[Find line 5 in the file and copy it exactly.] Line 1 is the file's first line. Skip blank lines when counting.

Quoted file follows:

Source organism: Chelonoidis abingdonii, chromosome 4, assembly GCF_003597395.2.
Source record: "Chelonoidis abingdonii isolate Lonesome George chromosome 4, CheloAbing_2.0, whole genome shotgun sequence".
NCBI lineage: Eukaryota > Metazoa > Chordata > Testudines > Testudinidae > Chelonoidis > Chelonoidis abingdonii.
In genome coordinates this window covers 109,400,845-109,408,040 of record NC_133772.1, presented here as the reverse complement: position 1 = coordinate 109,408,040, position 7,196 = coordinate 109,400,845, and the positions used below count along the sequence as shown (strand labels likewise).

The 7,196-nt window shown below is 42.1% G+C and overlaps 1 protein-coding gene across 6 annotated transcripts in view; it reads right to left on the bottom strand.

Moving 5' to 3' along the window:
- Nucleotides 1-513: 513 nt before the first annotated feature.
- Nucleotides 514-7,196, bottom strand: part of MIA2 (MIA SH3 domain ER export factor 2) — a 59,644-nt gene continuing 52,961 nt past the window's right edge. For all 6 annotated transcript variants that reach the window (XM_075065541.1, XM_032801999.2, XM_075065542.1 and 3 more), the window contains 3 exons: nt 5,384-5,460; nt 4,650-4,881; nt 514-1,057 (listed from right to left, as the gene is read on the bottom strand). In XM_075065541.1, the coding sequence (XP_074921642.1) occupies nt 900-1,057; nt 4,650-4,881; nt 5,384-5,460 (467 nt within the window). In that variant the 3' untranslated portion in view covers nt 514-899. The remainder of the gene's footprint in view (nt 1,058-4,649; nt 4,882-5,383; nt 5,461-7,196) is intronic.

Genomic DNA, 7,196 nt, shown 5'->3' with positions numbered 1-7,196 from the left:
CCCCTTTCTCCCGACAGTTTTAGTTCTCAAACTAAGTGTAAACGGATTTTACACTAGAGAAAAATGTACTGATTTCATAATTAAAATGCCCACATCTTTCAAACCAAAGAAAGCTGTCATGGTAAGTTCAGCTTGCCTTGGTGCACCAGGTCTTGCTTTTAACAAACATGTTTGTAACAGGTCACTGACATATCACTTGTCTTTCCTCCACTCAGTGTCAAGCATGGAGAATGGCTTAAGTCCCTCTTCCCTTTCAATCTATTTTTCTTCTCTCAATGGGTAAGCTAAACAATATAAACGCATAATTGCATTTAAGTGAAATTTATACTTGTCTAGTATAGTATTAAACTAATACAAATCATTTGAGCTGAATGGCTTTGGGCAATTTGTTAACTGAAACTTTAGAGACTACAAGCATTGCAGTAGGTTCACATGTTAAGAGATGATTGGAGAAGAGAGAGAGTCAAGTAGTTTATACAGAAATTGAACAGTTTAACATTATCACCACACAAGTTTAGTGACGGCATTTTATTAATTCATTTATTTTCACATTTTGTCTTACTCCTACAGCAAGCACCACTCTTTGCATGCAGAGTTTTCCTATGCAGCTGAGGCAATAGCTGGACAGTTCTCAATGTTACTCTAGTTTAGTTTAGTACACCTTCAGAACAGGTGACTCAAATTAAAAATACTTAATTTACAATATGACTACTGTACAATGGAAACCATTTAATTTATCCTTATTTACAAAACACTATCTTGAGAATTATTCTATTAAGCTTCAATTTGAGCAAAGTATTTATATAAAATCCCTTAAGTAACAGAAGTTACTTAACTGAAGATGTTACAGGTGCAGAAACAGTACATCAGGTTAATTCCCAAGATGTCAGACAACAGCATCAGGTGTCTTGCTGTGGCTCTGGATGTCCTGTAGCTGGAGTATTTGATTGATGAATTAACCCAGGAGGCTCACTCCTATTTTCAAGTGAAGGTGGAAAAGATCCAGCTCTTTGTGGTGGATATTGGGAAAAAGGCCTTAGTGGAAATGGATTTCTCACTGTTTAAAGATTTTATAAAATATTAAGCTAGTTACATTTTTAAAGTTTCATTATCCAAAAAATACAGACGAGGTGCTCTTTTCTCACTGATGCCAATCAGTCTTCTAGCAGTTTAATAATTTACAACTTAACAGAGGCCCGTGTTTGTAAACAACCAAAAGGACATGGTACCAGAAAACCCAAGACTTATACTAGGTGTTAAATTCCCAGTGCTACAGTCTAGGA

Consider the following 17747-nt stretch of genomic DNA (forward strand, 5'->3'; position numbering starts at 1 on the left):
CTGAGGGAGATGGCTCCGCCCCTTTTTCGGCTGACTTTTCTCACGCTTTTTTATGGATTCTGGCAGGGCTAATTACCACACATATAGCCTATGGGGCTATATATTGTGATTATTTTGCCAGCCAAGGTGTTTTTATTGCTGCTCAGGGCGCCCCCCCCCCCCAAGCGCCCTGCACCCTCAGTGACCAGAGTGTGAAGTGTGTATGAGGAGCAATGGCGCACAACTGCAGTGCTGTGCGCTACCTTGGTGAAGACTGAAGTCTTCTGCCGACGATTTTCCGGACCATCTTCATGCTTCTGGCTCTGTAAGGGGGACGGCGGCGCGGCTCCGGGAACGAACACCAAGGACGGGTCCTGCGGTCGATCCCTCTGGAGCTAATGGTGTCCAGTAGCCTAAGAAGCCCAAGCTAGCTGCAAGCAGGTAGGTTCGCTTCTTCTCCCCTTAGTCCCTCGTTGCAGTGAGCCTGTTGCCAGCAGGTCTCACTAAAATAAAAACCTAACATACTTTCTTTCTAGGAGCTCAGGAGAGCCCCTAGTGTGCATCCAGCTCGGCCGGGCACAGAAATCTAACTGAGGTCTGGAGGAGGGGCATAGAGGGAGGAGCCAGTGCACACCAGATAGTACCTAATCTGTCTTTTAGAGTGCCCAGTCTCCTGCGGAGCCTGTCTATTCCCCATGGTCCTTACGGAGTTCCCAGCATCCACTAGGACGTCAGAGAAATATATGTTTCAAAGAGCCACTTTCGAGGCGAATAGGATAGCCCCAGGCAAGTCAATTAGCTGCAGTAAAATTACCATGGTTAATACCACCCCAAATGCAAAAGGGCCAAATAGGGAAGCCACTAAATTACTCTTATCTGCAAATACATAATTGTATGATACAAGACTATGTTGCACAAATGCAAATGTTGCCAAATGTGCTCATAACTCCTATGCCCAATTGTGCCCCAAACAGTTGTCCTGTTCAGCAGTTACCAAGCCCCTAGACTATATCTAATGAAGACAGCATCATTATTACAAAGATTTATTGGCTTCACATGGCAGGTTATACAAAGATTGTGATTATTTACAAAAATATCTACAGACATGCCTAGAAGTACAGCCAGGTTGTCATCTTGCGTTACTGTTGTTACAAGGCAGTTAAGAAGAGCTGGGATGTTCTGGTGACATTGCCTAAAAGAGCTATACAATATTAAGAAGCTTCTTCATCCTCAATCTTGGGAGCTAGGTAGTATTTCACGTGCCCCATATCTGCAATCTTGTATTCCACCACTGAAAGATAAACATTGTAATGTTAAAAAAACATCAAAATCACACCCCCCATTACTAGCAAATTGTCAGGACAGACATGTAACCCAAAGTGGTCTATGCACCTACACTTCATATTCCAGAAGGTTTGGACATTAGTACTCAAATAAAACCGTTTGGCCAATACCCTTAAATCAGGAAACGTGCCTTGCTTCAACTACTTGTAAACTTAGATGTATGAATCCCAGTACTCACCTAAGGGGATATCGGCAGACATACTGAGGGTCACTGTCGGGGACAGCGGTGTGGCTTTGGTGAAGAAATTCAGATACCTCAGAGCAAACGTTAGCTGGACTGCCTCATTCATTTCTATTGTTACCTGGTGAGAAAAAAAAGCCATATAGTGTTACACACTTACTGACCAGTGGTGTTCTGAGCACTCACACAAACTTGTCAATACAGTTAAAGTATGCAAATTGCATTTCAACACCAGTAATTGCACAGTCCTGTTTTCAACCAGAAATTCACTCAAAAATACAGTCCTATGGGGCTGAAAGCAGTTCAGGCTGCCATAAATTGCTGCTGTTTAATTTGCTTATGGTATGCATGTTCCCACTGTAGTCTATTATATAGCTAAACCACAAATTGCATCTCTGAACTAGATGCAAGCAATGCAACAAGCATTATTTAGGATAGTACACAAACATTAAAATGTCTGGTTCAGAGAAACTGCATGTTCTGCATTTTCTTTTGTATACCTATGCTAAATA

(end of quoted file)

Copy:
The 7,196-nt window shown below is 42.1% G+C and overlaps 1 protein-coding gene across 6 annotated transcripts in view; it reads right to left on the bottom strand.